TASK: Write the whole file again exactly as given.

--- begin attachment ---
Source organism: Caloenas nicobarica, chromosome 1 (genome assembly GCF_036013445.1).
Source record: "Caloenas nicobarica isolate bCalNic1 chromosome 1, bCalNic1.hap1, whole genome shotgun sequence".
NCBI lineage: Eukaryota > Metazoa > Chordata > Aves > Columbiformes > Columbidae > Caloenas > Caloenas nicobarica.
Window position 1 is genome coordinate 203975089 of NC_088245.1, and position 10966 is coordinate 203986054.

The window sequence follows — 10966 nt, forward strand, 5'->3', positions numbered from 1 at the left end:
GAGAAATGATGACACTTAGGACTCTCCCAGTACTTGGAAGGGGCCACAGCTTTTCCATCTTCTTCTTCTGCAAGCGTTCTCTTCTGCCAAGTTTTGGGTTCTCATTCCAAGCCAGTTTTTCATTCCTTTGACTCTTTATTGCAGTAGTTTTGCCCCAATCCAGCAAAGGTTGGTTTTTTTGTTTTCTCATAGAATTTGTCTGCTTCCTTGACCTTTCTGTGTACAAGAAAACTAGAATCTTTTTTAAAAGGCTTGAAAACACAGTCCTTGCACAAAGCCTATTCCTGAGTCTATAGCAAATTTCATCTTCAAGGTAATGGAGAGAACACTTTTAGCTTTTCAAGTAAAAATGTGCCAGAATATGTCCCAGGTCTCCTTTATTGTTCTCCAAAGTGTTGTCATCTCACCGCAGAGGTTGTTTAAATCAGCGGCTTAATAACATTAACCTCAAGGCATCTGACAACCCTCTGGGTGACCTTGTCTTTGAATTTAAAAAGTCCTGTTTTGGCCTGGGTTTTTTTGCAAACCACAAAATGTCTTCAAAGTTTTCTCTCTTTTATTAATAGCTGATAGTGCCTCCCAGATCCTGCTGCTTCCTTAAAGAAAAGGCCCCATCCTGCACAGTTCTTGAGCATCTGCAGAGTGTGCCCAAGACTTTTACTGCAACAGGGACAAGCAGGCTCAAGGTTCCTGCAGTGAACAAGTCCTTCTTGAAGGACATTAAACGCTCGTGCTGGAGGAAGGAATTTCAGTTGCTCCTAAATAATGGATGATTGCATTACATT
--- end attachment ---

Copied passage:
Source organism: Caloenas nicobarica, chromosome 1 (genome assembly GCF_036013445.1).
Source record: "Caloenas nicobarica isolate bCalNic1 chromosome 1, bCalNic1.hap1, whole genome shotgun sequence".
NCBI lineage: Eukaryota > Metazoa > Chordata > Aves > Columbiformes > Columbidae > Caloenas > Caloenas nicobarica.
Window position 1 is genome coordinate 203975089 of NC_088245.1, and position 10966 is coordinate 203986054.

The window sequence follows — 10966 nt, forward strand, 5'->3', positions numbered from 1 at the left end:
GAGAAATGATGACACTTAGGACTCTCCCAGTACTTGGAAGGGGCCACAGCTTTTCCATCTTCTTCTTCTGCAAGCGTTCTCTTCTGCCAAGTTTTGGGTTCTCATTCCAAGCCAGTTTTTCATTCCTTTGACTCTTTATTGCAGTAGTTTTGCCCCAATCCAGCAAAGGTTGGTTTTTTTGTTTTCTCATAGAATTTGTCTGCTTCCTTGACCTTTCTGTGTACAAGAAAACTAGAATCTTTTTTAAAAGGCTTGAAAACACAGTCCTTGCACAAAGCCTATTCCTGAGTCTATAGCAAATTTCATCTTCAAGGTAATGGAGAGAACACTTTTAGCTTTTCAAGTAAAAATGTGCCAGAATATGTCCCAGGTCTCCTTTATTGTTCTCCAAAGTGTTGTCATCTCACCGCAGAGGTTGTTTAAATCAGCGGCTTAATAACATTAACCTCAAGGCATCTGACAACCCTCTGGGTGACCTTGTCTTTGAATTTAAAAAGTCCTGTTTTGGCCTGGGTTTTTTTGCAAACCACAAAATGTCTTCAAAGTTTTCTCTCTTTTATTAATAGCTGATAGTGCCTCCCAGATCCTGCTGCTTCCTTAAAGAAAAGGCCCCATCCTGCACAGTTCTTGAGCATCTGCAGAGTGTGCCCAAGACTTTTACTGCAACAGGGACAAGCAGGCTCAAGGTTCCTGCAGTGAACAAGTCCTTCTTGAAGGACATTAAACGCTCGTGCTGGAGGAAGGAATTTCAGTTGCTCCTAAATAATGGATGATTGCATTACATT